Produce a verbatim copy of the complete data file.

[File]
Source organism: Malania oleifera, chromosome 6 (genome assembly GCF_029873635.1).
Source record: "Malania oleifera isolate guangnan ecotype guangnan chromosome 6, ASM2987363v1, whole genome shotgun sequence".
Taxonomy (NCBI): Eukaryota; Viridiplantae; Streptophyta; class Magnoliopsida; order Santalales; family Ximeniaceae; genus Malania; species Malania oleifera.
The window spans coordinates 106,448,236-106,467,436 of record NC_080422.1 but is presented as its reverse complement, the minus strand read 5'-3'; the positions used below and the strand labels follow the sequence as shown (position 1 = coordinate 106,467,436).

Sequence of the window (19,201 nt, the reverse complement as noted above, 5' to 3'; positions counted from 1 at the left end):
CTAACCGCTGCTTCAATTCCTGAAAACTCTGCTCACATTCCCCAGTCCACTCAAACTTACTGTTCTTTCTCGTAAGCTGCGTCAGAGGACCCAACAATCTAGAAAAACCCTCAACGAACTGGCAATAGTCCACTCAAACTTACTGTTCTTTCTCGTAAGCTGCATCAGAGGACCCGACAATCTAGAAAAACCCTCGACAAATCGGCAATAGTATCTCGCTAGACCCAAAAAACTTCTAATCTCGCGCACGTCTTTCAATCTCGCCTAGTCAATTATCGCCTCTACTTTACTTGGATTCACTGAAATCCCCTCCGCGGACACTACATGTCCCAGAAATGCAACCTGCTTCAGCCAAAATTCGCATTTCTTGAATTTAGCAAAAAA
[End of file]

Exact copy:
Source organism: Malania oleifera, chromosome 6 (genome assembly GCF_029873635.1).
Source record: "Malania oleifera isolate guangnan ecotype guangnan chromosome 6, ASM2987363v1, whole genome shotgun sequence".
Taxonomy (NCBI): Eukaryota; Viridiplantae; Streptophyta; class Magnoliopsida; order Santalales; family Ximeniaceae; genus Malania; species Malania oleifera.
The window spans coordinates 106,448,236-106,467,436 of record NC_080422.1 but is presented as its reverse complement, the minus strand read 5'-3'; the positions used below and the strand labels follow the sequence as shown (position 1 = coordinate 106,467,436).

Sequence of the window (19,201 nt, the reverse complement as noted above, 5' to 3'; positions counted from 1 at the left end):
CTAACCGCTGCTTCAATTCCTGAAAACTCTGCTCACATTCCCCAGTCCACTCAAACTTACTGTTCTTTCTCGTAAGCTGCGTCAGAGGACCCAACAATCTAGAAAAACCCTCAACGAACTGGCAATAGTCCACTCAAACTTACTGTTCTTTCTCGTAAGCTGCATCAGAGGACCCGACAATCTAGAAAAACCCTCGACAAATCGGCAATAGTATCTCGCTAGACCCAAAAAACTTCTAATCTCGCGCACGTCTTTCAATCTCGCCTAGTCAATTATCGCCTCTACTTTACTTGGATTCACTGAAATCCCCTCCGCGGACACTACATGTCCCAGAAATGCAACCTGCTTCAGCCAAAATTCGCATTTCTTGAATTTAGCAAAAAA